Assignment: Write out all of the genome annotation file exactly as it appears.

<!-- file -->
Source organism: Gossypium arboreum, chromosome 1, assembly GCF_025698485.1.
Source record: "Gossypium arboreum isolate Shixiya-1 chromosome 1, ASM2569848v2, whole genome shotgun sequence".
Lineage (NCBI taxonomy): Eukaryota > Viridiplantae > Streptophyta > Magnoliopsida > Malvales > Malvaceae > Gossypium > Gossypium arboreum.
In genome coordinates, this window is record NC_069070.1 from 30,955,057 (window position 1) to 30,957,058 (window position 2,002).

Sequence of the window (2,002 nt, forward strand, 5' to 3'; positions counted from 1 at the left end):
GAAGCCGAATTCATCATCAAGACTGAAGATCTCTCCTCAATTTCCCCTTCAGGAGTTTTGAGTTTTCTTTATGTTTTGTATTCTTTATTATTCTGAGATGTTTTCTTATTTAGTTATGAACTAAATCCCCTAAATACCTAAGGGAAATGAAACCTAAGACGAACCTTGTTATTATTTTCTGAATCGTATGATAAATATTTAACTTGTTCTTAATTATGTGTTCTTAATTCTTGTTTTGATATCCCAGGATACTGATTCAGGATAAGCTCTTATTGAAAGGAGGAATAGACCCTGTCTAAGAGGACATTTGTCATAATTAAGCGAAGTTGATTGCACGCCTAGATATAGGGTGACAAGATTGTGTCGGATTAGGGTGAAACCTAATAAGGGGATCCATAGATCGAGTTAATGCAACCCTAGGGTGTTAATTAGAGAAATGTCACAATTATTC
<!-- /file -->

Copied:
Source organism: Gossypium arboreum, chromosome 1, assembly GCF_025698485.1.
Source record: "Gossypium arboreum isolate Shixiya-1 chromosome 1, ASM2569848v2, whole genome shotgun sequence".
Lineage (NCBI taxonomy): Eukaryota > Viridiplantae > Streptophyta > Magnoliopsida > Malvales > Malvaceae > Gossypium > Gossypium arboreum.
In genome coordinates, this window is record NC_069070.1 from 30,955,057 (window position 1) to 30,957,058 (window position 2,002).

Sequence of the window (2,002 nt, forward strand, 5' to 3'; positions counted from 1 at the left end):
GAAGCCGAATTCATCATCAAGACTGAAGATCTCTCCTCAATTTCCCCTTCAGGAGTTTTGAGTTTTCTTTATGTTTTGTATTCTTTATTATTCTGAGATGTTTTCTTATTTAGTTATGAACTAAATCCCCTAAATACCTAAGGGAAATGAAACCTAAGACGAACCTTGTTATTATTTTCTGAATCGTATGATAAATATTTAACTTGTTCTTAATTATGTGTTCTTAATTCTTGTTTTGATATCCCAGGATACTGATTCAGGATAAGCTCTTATTGAAAGGAGGAATAGACCCTGTCTAAGAGGACATTTGTCATAATTAAGCGAAGTTGATTGCACGCCTAGATATAGGGTGACAAGATTGTGTCGGATTAGGGTGAAACCTAATAAGGGGATCCATAGATCGAGTTAATGCAACCCTAGGGTGTTAATTAGAGAAATGTCACAATTATTC